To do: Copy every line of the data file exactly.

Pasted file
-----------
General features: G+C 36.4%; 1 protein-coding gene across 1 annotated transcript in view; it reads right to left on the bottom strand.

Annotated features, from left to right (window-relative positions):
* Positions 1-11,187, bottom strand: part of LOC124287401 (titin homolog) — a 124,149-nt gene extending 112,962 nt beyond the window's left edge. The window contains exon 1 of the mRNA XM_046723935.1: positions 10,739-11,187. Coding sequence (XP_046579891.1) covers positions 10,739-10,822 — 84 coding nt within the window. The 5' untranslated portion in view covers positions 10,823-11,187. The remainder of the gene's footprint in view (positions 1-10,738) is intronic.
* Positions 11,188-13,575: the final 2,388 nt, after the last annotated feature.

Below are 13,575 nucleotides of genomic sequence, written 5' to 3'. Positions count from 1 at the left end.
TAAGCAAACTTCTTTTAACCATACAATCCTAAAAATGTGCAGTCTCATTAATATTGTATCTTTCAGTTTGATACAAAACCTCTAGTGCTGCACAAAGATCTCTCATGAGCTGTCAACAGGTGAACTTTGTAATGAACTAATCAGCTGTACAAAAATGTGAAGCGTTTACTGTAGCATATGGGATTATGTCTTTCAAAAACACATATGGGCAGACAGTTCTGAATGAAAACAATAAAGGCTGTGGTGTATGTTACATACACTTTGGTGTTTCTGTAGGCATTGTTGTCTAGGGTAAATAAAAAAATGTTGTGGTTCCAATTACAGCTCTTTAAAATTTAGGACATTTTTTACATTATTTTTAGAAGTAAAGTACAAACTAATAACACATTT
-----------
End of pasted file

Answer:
General features: G+C 36.4%; 1 protein-coding gene across 1 annotated transcript in view; it reads right to left on the bottom strand.

Annotated features, from left to right (window-relative positions):
* Positions 1-11,187, bottom strand: part of LOC124287401 (titin homolog) — a 124,149-nt gene extending 112,962 nt beyond the window's left edge. The window contains exon 1 of the mRNA XM_046723935.1: positions 10,739-11,187. Coding sequence (XP_046579891.1) covers positions 10,739-10,822 — 84 coding nt within the window. The 5' untranslated portion in view covers positions 10,823-11,187. The remainder of the gene's footprint in view (positions 1-10,738) is intronic.
* Positions 11,188-13,575: the final 2,388 nt, after the last annotated feature.

Below are 13,575 nucleotides of genomic sequence, written 5' to 3'. Positions count from 1 at the left end.
TAAGCAAACTTCTTTTAACCATACAATCCTAAAAATGTGCAGTCTCATTAATATTGTATCTTTCAGTTTGATACAAAACCTCTAGTGCTGCACAAAGATCTCTCATGAGCTGTCAACAGGTGAACTTTGTAATGAACTAATCAGCTGTACAAAAATGTGAAGCGTTTACTGTAGCATATGGGATTATGTCTTTCAAAAACACATATGGGCAGACAGTTCTGAATGAAAACAATAAAGGCTGTGGTGTATGTTACATACACTTTGGTGTTTCTGTAGGCATTGTTGTCTAGGGTAAATAAAAAAATGTTGTGGTTCCAATTACAGCTCTTTAAAATTTAGGACATTTTTTACATTATTTTTAGAAGTAAAGTACAAACTAATAACACATTT